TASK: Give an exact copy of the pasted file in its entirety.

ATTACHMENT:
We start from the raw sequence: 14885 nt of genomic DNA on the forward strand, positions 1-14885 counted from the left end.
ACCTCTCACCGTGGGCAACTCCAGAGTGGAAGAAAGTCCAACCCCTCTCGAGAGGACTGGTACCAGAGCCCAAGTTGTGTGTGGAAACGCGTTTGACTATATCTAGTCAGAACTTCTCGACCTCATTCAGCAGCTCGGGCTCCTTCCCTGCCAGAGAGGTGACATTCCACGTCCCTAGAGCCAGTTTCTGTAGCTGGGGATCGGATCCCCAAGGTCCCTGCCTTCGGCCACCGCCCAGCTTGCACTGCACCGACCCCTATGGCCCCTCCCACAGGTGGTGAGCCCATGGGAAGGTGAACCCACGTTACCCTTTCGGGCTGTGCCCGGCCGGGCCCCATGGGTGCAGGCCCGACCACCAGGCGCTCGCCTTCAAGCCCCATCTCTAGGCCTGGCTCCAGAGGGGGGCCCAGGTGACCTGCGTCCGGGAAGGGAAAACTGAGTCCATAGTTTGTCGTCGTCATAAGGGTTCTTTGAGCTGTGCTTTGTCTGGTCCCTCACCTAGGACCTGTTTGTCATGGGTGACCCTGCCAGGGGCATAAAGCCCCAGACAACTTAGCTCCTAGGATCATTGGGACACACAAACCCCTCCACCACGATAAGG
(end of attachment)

We start from the raw sequence: 14885 nt of genomic DNA on the forward strand, positions 1-14885 counted from the left end.
ACCTCTCACCGTGGGCAACTCCAGAGTGGAAGAAAGTCCAACCCCTCTCGAGAGGACTGGTACCAGAGCCCAAGTTGTGTGTGGAAACGCGTTTGACTATATCTAGTCAGAACTTCTCGACCTCATTCAGCAGCTCGGGCTCCTTCCCTGCCAGAGAGGTGACATTCCACGTCCCTAGAGCCAGTTTCTGTAGCTGGGGATCGGATCCCCAAGGTCCCTGCCTTCGGCCACCGCCCAGCTTGCACTGCACCGACCCCTATGGCCCCTCCCACAGGTGGTGAGCCCATGGGAAGGTGAACCCACGTTACCCTTTCGGGCTGTGCCCGGCCGGGCCCCATGGGTGCAGGCCCGACCACCAGGCGCTCGCCTTCAAGCCCCATCTCTAGGCCTGGCTCCAGAGGGGGGCCCAGGTGACCTGCGTCCGGGAAGGGAAAACTGAGTCCATAGTTTGTCGTCGTCATAAGGGTTCTTTGAGCTGTGCTTTGTCTGGTCCCTCACCTAGGACCTGTTTGTCATGGGTGACCCTGCCAGGGGCATAAAGCCCCAGACAACTTAGCTCCTAGGATCATTGGGACACACAAACCCCTCCACCACGATAAGG